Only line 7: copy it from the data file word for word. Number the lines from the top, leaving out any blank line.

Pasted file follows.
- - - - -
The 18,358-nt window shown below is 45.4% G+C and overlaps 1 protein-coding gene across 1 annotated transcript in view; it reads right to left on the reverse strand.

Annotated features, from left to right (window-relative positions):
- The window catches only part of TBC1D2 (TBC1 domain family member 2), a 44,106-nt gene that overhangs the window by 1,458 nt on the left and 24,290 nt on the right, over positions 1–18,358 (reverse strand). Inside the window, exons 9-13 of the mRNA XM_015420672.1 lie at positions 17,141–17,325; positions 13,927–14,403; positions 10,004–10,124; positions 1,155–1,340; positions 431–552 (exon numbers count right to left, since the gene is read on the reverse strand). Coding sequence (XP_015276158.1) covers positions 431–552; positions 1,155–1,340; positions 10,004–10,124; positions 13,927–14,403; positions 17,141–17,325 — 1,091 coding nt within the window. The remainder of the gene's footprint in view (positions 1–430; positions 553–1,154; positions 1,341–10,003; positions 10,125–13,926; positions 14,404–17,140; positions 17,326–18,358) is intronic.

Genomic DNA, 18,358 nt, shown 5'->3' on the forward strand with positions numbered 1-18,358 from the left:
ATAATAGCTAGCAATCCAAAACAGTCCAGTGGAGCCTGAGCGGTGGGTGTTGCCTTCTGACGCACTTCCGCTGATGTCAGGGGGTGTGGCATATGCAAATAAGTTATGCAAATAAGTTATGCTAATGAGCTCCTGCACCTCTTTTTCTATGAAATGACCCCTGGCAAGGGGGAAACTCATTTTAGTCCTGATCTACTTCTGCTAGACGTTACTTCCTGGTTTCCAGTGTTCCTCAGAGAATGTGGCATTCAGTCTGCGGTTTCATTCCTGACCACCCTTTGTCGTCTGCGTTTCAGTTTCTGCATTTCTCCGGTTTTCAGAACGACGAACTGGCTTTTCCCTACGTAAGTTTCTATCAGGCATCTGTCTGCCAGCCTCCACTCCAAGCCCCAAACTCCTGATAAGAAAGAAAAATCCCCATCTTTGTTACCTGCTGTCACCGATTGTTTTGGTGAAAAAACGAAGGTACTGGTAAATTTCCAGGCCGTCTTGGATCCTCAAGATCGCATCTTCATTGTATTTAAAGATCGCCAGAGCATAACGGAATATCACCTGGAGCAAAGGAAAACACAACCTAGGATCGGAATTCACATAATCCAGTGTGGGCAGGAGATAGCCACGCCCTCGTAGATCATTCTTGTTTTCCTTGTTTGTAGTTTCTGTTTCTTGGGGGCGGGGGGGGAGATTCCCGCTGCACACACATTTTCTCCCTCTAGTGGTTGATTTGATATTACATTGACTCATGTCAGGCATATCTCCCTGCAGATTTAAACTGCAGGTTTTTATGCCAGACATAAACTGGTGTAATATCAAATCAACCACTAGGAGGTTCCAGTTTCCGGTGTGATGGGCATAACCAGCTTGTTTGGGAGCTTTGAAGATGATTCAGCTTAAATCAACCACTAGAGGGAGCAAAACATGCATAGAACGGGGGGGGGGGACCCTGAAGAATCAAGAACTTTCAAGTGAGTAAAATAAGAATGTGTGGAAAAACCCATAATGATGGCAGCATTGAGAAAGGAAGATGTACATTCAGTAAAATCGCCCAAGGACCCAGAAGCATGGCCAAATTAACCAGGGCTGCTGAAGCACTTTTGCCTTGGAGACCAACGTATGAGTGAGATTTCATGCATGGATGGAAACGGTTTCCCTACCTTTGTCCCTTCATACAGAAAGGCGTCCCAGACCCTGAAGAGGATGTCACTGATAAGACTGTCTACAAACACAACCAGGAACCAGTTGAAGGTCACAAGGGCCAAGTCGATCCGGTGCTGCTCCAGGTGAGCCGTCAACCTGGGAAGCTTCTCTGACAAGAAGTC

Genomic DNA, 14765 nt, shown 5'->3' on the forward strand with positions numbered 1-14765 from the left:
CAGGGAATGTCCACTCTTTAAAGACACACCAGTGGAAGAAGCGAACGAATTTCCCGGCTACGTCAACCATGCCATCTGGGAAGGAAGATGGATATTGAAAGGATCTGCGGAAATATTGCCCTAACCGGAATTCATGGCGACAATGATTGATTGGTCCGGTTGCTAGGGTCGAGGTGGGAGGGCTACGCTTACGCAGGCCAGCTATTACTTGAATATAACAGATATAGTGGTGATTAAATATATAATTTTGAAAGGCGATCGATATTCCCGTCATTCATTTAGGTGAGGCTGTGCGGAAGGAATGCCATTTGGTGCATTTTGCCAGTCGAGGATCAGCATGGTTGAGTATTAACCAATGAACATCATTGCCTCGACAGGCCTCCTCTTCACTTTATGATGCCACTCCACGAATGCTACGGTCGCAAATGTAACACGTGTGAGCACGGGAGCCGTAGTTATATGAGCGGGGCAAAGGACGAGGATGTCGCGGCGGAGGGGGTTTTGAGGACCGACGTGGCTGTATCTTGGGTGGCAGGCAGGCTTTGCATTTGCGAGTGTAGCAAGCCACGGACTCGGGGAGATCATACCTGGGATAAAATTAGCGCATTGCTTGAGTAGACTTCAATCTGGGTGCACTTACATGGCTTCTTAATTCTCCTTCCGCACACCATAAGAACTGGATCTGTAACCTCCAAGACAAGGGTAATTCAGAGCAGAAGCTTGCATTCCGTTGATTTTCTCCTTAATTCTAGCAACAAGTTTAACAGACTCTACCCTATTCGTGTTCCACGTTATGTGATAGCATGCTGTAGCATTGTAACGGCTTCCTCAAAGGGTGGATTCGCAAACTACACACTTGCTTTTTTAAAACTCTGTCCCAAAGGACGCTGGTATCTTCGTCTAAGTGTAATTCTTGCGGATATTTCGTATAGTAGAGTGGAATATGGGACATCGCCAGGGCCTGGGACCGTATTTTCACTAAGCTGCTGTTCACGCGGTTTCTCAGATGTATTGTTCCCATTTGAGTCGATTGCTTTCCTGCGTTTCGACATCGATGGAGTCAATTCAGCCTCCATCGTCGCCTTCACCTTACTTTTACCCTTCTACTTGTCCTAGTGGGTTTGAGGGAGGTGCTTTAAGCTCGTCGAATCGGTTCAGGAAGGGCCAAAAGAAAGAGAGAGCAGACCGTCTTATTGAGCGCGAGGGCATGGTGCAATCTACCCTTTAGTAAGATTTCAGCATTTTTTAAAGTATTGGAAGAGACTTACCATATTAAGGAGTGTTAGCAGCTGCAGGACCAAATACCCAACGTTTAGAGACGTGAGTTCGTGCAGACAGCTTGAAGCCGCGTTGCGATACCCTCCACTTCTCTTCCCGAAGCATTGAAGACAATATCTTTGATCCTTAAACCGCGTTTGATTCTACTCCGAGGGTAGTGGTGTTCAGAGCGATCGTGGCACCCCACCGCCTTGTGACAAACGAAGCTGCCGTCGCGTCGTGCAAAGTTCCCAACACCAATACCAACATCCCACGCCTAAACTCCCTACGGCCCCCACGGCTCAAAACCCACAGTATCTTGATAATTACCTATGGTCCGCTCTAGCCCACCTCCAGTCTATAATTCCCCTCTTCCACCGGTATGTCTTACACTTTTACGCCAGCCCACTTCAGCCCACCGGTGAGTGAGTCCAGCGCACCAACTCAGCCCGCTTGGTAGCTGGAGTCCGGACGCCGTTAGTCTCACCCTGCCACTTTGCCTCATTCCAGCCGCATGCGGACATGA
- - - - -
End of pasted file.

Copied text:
CAGGGAATGTCCACTCTTTAAAGACACACCAGTGGAAGAAGCGAACGAATTTCCCGGCTACGTCAACCATGCCATCTGGGAAGGAAGATGGATATTGAAAGGATCTGCGGAAATATTGCCCTAACCGGAATTCATGGCGACAATGATTGATTGGTCCGGTTGCTAGGGTCGAGGTGGGAGGGCTACGCTTACGCAGGCCAGCTATTACTTGAATATAACAGATATAGTGGTGATTAAATATATAATTTTGAAAGGCGATCGATATTCCCGTCATTCATTTAGGTGAGGCTGTGCGGAAGGAATGCCATTTGGTGCATTTTGCCAGTCGAGGATCAGCATGGTTGAGTATTAACCAATGAACATCATTGCCTCGACAGGCCTCCTCTTCACTTTATGATGCCACTCCACGAATGCTACGGTCGCAAATGTAACACGTGTGAGCACGGGAGCCGTAGTTATATGAGCGGGGCAAAGGACGAGGATGTCGCGGCGGAGGGGGTTTTGAGGACCGACGTGGCTGTATCTTGGGTGGCAGGCAGGCTTTGCATTTGCGAGTGTAGCAAGCCACGGACTCGGGGAGATCATACCTGGGATAAAATTAGCGCATTGCTTGAGTAGACTTCAATCTGGGTGCACTTACATGGCTTCTTAATTCTCCTTCCGCACACCATAAGAACTGGATCTGTAACCTCCAAGACAAGGGTAATTCAGAGCAGAAGCTTGCATTCCGTTGATTTTCTCCTTAATTCTAGCAACAAGTTTAACAGACTCTACCCTATTCGTGTTCCACGTTATGTGATAGCATGCTGTAGCATTGTAACGGCTTCCTCAAAGGGTGGATTCGCAAACTACACACTTGCTTTTTTAAAACTCTGTCCCAAAGGACGCTGGTATCTTCGTCTAAGTGTAATTCTTGCGGATATTTCGTATAGTAGAGTGGAATATGGGACATCGCCAGGGCCTGGGACCGTATTTTCACTAAGCTGCTGTTCACGCGGTTTCTCAGATGTATTGTTCCCATTTGAGTCGATTGCTTTCCTGCGTTTCGACATCGATGGAGTCAATTCAGCCTCCATCGTCGCCTTCACCTTACTTTTACCCTTCTACTTGTCCTAGTGGGTTTGAGGGAGGTGCTTTAAGCTCGTCGAATCGGTTCAGGAAGGGCCAAAAGAAAGAGAGAGCAGACCGTCTTATTGAGCGCGAGGGCATGGTGCAATCTACCCTTTAGTAAGATTTCAGCATTTTTTAAAGTATTGGAAGAGACTTACCATATTAAGGAGTGTTAGCAGCTGCAGGACCAAATACCCAACGTTTAGAGACGTGAGTTCGTGCAGACAGCTTGAAGCCGCGTTGCGATACCCTCCACTTCTCTTCCCGAAGCATTGAAGACAATATCTTTGATCCTTAAACCGCGTTTGATTCTACTCCGAGGGTAGTGGTGTTCAGAGCGATCGTGGCACCCCACCGCCTTGTGACAAACGAAGCTGCCGTCGCGTCGTGCAAAGTTCCCAACACCAATACCAACATCCCACGCCTAAACTCCCTACGGCCCCCACGGCTCAAAACCCACAGTATCTTGATAATTACCTATGGTCCGCTCTAGCCCACCTCCAGTCTATAATTCCCCTCTTCCACCGGTATGTCTTACACTTTTACGCCAGCCCACTTCAGCCCACCGGTGAGTGAGTCCAGCGCACCAACTCAGCCCGCTTGGTAGCTGGAGTCCGGACGCCGTTAGTCTCACCCTGCCACTTTGCCTCATTCCAGCCGCATGCGGACATGA